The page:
Cleveland Bail Reform: Detainees’ Deaths Illustrate a Broken Bail System?

Cleveland Bail Reform

Bail Bonds Company in Cleveland

At ABC Bail Bonds we obviously advocate for the bail system. Having made a quality business model off providing bail 24/7, offering payment options, delivering excellent customer service and charging the lowest fees allowed by law, we believe in the help we provide to get defendants out on bail, and then the help we provide the courts and our society by making sure the defendants show up to court for their trial.  If they don’t show up we lose money, so we spend our resources making sure defendants are at the court to be tried for the crimes they have been accused of. If that defendant wasn’t given the option to post bail they would have to spend months waiting for their trial inside of a jail cell. If the bail system is replaced with algorithms, it’s just as likely more people will be awaiting trials from behind bars.

Cleveland Bail Reform in the News

So as more and more states discuss the flaws of a bail system that may be unjustly keeping the poor behind bars when their only crime may be getting arrested for being at the wrong place at the wrong time and not being able to afford to pay a bail bondsman, we can’t help but watch the news of bail reform in Cleveland play out.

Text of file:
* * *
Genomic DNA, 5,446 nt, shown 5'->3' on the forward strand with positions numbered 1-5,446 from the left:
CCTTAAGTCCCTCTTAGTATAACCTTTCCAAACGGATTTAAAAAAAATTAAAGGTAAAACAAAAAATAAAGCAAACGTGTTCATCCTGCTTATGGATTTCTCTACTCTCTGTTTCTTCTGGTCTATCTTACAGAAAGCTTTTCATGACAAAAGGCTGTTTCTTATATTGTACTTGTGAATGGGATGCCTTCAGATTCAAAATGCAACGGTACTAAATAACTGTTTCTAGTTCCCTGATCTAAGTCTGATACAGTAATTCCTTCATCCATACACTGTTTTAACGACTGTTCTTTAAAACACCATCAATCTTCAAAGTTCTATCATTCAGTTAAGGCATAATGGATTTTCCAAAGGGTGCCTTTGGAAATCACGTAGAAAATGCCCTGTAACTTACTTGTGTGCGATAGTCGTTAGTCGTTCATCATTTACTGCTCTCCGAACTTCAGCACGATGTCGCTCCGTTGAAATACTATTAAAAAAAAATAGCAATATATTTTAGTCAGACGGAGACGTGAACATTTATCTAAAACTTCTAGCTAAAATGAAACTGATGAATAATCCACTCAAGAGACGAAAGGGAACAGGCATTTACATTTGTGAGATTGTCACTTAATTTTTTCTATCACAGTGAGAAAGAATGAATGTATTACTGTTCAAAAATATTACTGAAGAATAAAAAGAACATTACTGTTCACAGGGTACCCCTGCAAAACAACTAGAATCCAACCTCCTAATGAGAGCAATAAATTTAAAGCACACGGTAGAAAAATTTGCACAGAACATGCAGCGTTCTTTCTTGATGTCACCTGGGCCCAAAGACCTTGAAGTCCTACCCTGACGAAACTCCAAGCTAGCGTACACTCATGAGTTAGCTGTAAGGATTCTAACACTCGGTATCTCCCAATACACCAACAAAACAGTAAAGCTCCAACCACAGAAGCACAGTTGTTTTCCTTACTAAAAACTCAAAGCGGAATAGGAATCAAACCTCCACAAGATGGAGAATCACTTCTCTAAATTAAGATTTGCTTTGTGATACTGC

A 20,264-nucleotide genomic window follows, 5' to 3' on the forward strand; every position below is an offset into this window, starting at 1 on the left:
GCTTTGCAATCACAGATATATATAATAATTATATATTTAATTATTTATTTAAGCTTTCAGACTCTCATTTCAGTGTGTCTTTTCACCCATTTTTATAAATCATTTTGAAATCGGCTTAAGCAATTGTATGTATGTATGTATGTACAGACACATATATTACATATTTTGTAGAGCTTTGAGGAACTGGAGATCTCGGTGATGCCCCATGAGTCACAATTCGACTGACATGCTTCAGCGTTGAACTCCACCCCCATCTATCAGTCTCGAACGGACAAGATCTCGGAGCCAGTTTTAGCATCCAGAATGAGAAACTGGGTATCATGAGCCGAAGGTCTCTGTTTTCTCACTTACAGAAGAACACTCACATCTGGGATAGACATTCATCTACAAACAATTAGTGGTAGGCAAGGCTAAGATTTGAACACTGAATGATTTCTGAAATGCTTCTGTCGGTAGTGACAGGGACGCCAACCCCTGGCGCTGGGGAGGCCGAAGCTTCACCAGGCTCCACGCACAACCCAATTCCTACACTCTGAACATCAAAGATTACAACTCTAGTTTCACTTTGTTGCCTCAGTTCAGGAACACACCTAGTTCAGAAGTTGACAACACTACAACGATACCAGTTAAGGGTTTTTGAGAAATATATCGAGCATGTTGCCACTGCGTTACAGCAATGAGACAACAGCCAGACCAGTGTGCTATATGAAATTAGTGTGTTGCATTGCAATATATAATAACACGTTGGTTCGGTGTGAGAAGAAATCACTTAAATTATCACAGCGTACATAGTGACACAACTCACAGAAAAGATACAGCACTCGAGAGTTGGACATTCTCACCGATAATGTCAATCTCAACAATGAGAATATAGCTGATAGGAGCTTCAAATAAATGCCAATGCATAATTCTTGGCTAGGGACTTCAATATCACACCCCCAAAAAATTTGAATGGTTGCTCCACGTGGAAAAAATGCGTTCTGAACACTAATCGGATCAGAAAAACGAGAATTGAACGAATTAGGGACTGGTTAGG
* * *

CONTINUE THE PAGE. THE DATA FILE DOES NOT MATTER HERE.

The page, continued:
Are Recent Deaths Evidence of Need for Bail Reform?

This month an opinion article in the Plain Dealer, Cuyahoga County Jail a prime example of our nation’s broken bail system: Lars Trautman (Opinion), sites the recent deaths of six detainees in the Cuyahoga County Jail as evidence the nation has a broken bail system. However tragic these six deaths are, blaming the nation’s bail system for a jail that is failing to keep inmates alive is an unrelated low-blow.

So are the recent deaths in the Cuyahoga County Jail evidence that the nation’s bail system is failing? Of the six deaths two hanged themselves, two had drugs in their system and two remain under investigation.

How is Inmate Suicide Evidence of the Need for Bail Reform in Cleveland?

One of the dead inmates, Gregory Fox, was found hanged in his jail cell and died two days later at MetroHealth. Medical examiner notes said Fox suffered from bipolar disorder and previously tried to take his own life in January by overdosing on prescription pills.  He was jailed on $125,000 bond in two cases — one where he was accused of repeatedly raping a 13-year-old girl during an 18-month span in North Royalton.  It is hard to understand how a broken bail system contributed to this man’s death. If bail was not an option in this case, the algorithm responsible for determining if Fox should remain in jail before his trial or be set free, would have likely determined, due to his history, that he remain detained until his trial. However this man was able to evade supervision and acquire the means to suicide, has no relation to bail reform.